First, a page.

QuantLib-Python installation on Mac OS X

Luigi Ballabio


The following assumes that you already installed QuantLib (but first, you might consider installing from PyPI; read below). Instructions for that are available at http://quantlib.org/install/macosx.shtml. In particular, check that you have provided the required options and environment variables to ./configure.

QuantLib-Python Installation

Installation from PyPI

If you don't need to modify the wrappers, you might want to try installing a precompiled binary version. The availability of binaries depend on your operating system; to try to install them, run:

  pip install QuantLib-Python

(note that the pip executable might be called pip2 or pip3 on your system). If a binary package is available for your system, it will be installed and you will be able to leave this page and use it right away; if not, you'll have to compile it yourself as described in the next section.

Installation from a released version

You can download released QuantLib-SWIG versions from Bintray at https://bintray.com/quantlib/releases/QuantLib-SWIG.

Once you have the tarball, extract it by executing:

tar xzf QuantLib-SWIG-1.8.tar.gz

(1.8 is the most recent version at the time of this writing; you might have downloaded another one, but take care to use one compatible with the version of QuantLib you installed.) This creates a folder QuantLib-SWIG-1.8; enter it and configure QuantLib by executing:

On Mac OS X 10.11 (El Capitan) and later,

  cd QuantLib-SWIG-1.8
  ./configure CXXFLAGS='-O2 -stdlib=libc++ -mmacosx-version-min=10.9'

On Mac OS X 10.9 (Mavericks) and 10.10 (Yosemite),

  cd QuantLib-SWIG-1.8
  ./configure CXXFLAGS='-O2 -stdlib=libstdc++ -mmacosx-version-min=10.6'

On earlier systems,

  cd QuantLib-SWIG-1.8
  ./configure CXXFLAGS='-O2'

Contrary to popular belief, working from a released tarball doesn't require you to have SWIG installed. After configuration, you can run

  make -C Python
  sudo make -C Python install

There are a few caveats to the above. The first is that the ./configure command will need to invoke quantlib-config (which was installed with QuantLib) to find out what flags should be passed to the compiler and linker; they will also include the additional include directories you might have specified when you built QuantLib, so you'll be covered even if you have, say, Boost in a non-standard place. This means that quantlib-config must be in your path. If you installed QuantLib in /usr/local like Homebrew or in /opt/local like MacPorts, you should be already set up.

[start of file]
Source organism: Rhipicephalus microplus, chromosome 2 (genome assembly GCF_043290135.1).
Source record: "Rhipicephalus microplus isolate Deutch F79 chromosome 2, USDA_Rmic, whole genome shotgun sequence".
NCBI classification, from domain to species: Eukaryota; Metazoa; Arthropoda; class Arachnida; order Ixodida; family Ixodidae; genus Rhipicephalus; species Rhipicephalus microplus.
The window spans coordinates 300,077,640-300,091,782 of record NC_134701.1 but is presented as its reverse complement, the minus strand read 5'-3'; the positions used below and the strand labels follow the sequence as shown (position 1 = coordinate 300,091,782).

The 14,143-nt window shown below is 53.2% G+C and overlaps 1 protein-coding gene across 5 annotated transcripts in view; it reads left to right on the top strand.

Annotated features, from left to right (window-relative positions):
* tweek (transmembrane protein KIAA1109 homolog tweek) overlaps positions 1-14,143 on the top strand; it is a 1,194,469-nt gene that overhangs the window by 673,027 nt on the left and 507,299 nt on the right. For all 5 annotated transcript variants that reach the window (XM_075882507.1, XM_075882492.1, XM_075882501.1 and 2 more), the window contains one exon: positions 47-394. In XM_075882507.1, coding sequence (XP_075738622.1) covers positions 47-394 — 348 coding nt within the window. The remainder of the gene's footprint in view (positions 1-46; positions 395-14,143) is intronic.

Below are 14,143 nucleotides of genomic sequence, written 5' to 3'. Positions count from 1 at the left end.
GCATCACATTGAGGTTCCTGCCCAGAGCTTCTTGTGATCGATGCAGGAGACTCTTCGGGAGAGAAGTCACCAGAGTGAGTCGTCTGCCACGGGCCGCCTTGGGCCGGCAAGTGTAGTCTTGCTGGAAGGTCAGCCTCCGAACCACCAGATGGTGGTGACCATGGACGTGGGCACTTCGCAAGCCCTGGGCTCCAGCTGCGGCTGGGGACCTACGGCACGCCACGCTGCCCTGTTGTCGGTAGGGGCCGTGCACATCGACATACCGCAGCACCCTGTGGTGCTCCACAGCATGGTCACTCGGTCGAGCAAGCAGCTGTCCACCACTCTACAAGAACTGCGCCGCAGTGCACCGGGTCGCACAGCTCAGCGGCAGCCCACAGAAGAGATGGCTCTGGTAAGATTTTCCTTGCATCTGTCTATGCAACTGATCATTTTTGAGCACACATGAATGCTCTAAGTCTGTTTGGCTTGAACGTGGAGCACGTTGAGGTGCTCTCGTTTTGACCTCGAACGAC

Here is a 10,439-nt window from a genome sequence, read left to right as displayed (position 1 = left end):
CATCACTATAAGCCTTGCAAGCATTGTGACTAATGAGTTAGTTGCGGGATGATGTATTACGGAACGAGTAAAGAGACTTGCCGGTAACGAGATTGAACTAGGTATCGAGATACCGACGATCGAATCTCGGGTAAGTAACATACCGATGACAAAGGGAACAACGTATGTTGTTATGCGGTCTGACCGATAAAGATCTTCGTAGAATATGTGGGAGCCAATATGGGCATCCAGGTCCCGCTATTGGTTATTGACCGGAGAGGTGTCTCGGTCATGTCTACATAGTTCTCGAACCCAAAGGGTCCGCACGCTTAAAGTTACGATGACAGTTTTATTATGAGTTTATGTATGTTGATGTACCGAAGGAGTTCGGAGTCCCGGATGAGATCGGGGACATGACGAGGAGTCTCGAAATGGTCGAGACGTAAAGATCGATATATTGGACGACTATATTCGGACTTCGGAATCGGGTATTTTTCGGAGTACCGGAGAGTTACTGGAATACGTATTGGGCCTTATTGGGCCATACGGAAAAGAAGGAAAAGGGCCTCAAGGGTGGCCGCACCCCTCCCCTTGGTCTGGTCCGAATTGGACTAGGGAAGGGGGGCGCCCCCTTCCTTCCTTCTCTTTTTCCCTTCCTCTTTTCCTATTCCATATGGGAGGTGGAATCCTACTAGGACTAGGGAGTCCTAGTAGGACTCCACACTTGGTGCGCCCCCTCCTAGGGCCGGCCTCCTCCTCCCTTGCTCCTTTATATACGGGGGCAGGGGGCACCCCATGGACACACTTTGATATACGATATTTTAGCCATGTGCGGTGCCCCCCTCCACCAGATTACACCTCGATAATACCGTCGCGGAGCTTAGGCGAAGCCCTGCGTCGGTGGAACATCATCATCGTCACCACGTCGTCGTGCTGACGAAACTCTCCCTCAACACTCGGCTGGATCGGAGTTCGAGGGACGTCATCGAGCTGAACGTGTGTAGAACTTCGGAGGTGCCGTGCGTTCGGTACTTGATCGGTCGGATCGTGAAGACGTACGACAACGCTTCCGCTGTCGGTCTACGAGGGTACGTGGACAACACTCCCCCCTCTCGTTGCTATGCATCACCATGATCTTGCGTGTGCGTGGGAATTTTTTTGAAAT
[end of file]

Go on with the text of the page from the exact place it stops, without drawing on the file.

The second is that the call to ./configure as written above will find the system installation of Python. If you want to use a different one (for instance because you installed Python 3, or you want to use an Anaconda installation) you must pass the location of your chosen Python interpreter to ./configure; for instance, if you have Python 3 installed as /usr/local/bin/python3, you'll have to run:

  ./configure PYTHON=/usr/local/bin/python3 CXXFLAGS=...

The third is that, unfortunately, at this time make install ignores any prefix you might pass to ./configure and always installs to the default location, which usually requires you to use sudo as I wrote above. If you don't have admin rights, or if you want to install to a different location, you can run:

  cd Python
  python setup.py install --prefix=/your/desired/location
  cd ..
replacing /your/desired/location with the actual path where you want to install (if the path is protected, you might still need to use sudo to run the command).

Once you're done, you can try to run a few examples to check your installation. To do this, you can execute:

  make -C Python check

Installation from a git repository

If you want to compile from a checkout of a git repository (such as the official one at https://github.com/lballabio/quantlib-swig, or a fork of it that you might have created) you'll need an additional step at the beginning of the process. Before running the ./configure script, you'll have to create it by executing


To do this, you'll need automake, autoconf and libtool. They can be installed using either Homebrew or MacPorts.

After the execution of ./autogen.sh, the installation proceeds as in the previous section. Note, though, that in this case you'll need SWIG available; you can download and install it from http://swig.org or, again, get it packaged from Homebrew or MacPorts.